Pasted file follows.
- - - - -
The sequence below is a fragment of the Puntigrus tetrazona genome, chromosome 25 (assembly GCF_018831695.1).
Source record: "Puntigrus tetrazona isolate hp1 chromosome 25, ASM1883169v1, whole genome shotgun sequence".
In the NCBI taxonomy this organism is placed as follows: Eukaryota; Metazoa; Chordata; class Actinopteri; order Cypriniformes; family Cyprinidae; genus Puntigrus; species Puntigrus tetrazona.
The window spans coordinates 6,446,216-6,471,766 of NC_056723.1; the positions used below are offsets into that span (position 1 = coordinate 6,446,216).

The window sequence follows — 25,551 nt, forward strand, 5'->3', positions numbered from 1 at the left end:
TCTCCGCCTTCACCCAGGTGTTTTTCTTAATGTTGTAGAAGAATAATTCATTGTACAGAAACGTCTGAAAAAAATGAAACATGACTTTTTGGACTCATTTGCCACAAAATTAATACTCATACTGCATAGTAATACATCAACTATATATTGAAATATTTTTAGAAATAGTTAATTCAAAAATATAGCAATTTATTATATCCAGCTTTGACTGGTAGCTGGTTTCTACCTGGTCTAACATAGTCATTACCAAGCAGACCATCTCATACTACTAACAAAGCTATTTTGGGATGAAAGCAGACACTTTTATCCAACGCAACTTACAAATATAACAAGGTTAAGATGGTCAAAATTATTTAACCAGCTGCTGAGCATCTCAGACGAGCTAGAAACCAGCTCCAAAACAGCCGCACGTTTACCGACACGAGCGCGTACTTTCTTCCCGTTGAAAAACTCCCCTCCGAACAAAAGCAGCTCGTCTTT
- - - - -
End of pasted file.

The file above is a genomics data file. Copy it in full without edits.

The sequence below is a fragment of the Puntigrus tetrazona genome, chromosome 25 (assembly GCF_018831695.1).
Source record: "Puntigrus tetrazona isolate hp1 chromosome 25, ASM1883169v1, whole genome shotgun sequence".
In the NCBI taxonomy this organism is placed as follows: Eukaryota; Metazoa; Chordata; class Actinopteri; order Cypriniformes; family Cyprinidae; genus Puntigrus; species Puntigrus tetrazona.
The window spans coordinates 6,446,216-6,471,766 of NC_056723.1; the positions used below are offsets into that span (position 1 = coordinate 6,446,216).

The window sequence follows — 25,551 nt, forward strand, 5'->3', positions numbered from 1 at the left end:
TCTCCGCCTTCACCCAGGTGTTTTTCTTAATGTTGTAGAAGAATAATTCATTGTACAGAAACGTCTGAAAAAAATGAAACATGACTTTTTGGACTCATTTGCCACAAAATTAATACTCATACTGCATAGTAATACATCAACTATATATTGAAATATTTTTAGAAATAGTTAATTCAAAAATATAGCAATTTATTATATCCAGCTTTGACTGGTAGCTGGTTTCTACCTGGTCTAACATAGTCATTACCAAGCAGACCATCTCATACTACTAACAAAGCTATTTTGGGATGAAAGCAGACACTTTTATCCAACGCAACTTACAAATATAACAAGGTTAAGATGGTCAAAATTATTTAACCAGCTGCTGAGCATCTCAGACGAGCTAGAAACCAGCTCCAAAACAGCCGCACGTTTACCGACACGAGCGCGTACTTTCTTCCCGTTGAAAAACTCCCCTCCGAACAAAAGCAGCTCGTCTTT